Use this URL to cite or link to this record in EThOS: http://ethos.bl.uk/OrderDetails.do?uin=uk.bl.ethos.598518
Title: Recognition and discrimination of substrates in the flagellar type III secretion pathway
Author: Dhillon, P.
Awarding Body: University of Cambridge
Current Institution: University of Cambridge
Date of Award: 2011
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Abstract:
Substructure of the S. typhimurium flagellum are built sequentially by the successive addition of structural subunits, which are delivered via a dedicated type III secretion system. By characterising export-defective variants of a representative early subunit (FlGD), it was found that the secretion signal contains two distinct, separable elements that act concurrently to promote secretion. Deletion of amino acids 36-40 prevented FlgD from being targeted to the membrane and abolished interactions between the export signal and machinery components in vivo. The sequence was important for FliI ATPase-dependent targeting but not in pathways lacking the ATPase complex. A similar amino acid motif was identified in all early subunits and was required for FliK and FlgE to localise to the membrane in a FliI-dependent way. The data are compatible with the view that FliI acts as a primary docking site for subunits and suggests that early export substrates are recognised on the basis of common motif. Removal of amino acids 2-5 of FlgD abolished secretion, but the resulting variant was not defective in FliI-dependent targeting. Instead, the variant stalled post-docking to the membrane and inhibited flagellar export. FliI was revealed to be essential, but not sufficient for formation of the membrane-associated stalled intermediate, which also required integral membrane export components. The role of these proteins in the cascade of subunit binding events that occur downstream of FliI is discussed. A key physiochemical property of the immediate N-terminal residues was identified by isolating suppressors of the truncated FlgD variant. These findings were extrapolated to other flagellar subunits and a model for FlgD recognition via a bipartite secretion signal is presented.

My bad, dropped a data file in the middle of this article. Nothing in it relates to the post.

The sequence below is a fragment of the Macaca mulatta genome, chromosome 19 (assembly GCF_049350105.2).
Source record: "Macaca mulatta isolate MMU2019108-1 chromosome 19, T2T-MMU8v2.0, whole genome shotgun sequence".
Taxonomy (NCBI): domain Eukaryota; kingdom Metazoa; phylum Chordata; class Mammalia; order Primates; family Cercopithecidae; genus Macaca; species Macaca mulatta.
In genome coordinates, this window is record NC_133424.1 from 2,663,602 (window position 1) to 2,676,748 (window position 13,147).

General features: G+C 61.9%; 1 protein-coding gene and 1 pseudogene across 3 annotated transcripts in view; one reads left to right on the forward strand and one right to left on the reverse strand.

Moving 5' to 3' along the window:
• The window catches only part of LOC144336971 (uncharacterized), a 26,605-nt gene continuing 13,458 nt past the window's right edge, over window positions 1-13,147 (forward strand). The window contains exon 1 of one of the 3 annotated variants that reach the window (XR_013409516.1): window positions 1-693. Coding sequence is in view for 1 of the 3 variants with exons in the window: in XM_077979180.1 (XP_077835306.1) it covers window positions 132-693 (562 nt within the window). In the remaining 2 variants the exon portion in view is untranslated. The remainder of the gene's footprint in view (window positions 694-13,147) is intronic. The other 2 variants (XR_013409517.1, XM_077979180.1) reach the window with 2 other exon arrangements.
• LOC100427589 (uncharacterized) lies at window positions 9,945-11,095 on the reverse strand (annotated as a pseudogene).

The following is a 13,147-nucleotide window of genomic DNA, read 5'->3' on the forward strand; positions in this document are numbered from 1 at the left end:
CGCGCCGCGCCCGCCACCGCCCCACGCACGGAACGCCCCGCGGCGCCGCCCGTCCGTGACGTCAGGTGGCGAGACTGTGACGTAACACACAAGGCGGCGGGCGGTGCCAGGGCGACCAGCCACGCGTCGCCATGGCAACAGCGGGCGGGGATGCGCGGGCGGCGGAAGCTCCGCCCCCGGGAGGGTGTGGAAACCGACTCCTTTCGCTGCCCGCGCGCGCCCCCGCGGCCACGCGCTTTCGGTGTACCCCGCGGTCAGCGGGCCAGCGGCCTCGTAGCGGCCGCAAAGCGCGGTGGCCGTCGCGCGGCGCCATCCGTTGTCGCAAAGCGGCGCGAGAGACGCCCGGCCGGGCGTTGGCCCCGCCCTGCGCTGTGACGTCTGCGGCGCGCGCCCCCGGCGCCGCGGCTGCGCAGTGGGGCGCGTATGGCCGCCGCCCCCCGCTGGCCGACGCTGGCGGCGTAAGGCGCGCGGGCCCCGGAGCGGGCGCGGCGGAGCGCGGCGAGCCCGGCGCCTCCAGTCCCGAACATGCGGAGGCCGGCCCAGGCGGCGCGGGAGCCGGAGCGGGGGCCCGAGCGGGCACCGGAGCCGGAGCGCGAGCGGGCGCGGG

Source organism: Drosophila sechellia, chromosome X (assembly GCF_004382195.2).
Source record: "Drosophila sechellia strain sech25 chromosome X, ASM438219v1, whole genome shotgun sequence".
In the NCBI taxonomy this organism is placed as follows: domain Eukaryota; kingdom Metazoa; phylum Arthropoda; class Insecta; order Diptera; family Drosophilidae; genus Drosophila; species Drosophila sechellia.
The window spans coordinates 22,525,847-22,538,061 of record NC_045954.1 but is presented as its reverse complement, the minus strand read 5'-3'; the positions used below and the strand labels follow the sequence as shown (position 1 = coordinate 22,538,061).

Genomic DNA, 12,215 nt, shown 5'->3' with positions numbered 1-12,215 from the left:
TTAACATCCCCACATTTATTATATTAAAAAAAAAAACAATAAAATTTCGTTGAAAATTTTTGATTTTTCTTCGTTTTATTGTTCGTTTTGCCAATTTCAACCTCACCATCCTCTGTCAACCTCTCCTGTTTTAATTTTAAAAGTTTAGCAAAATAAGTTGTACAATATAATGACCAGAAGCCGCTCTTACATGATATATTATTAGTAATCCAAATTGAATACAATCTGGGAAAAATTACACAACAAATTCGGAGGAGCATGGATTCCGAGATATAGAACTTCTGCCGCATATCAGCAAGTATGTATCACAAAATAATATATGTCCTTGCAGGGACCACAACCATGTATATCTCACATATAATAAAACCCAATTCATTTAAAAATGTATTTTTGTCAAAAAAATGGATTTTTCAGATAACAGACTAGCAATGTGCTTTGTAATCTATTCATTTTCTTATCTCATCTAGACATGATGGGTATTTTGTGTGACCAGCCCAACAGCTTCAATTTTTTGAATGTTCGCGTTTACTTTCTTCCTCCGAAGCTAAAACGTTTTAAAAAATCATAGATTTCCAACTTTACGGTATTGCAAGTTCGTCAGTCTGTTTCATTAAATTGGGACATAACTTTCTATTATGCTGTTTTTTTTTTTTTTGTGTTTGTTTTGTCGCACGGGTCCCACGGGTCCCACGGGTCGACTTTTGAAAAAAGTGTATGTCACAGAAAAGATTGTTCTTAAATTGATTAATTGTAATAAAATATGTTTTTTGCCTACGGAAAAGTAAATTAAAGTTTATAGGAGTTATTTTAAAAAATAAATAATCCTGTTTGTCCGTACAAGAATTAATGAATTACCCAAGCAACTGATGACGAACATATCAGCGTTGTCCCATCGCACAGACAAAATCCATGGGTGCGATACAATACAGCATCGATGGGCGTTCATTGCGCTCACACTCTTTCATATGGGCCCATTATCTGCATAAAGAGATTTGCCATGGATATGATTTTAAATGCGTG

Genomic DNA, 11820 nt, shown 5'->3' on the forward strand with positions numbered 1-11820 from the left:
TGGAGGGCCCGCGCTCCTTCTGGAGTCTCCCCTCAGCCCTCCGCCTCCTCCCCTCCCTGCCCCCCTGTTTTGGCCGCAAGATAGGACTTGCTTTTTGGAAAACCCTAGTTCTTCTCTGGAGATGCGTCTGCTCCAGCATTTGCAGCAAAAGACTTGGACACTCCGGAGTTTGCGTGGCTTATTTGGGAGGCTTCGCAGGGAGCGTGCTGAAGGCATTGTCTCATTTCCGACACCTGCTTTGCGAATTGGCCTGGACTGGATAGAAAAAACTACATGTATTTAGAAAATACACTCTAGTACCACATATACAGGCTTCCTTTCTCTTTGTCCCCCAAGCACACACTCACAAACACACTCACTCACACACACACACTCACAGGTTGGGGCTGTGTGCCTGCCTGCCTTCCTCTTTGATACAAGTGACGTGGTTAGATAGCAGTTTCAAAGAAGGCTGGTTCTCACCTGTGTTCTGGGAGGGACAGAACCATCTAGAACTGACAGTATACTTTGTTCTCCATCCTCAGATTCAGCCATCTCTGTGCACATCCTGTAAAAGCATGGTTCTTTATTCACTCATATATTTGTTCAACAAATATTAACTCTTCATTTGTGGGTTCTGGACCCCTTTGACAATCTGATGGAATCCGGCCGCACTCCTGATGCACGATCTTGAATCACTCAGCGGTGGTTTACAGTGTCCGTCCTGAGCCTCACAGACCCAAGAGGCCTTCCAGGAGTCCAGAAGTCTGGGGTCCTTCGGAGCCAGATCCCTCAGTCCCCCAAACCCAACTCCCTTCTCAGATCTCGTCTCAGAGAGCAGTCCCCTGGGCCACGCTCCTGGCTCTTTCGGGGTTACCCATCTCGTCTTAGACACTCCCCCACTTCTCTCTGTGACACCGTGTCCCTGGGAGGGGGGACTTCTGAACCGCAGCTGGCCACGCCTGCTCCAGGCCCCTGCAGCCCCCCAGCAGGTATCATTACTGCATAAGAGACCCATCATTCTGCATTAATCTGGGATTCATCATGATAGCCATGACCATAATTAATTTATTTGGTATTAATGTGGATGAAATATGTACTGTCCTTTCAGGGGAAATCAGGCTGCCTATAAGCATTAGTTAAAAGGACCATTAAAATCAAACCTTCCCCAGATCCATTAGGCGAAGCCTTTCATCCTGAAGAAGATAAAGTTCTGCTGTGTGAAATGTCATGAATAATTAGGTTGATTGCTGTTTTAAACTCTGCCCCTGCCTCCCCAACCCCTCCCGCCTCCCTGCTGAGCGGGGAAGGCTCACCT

Supervisor: Not available Sponsor: Not available
Qualification Name: Thesis (Ph.D.) Qualification Level: Doctoral
EThOS ID: uk.bl.ethos.598518  DOI: Not available
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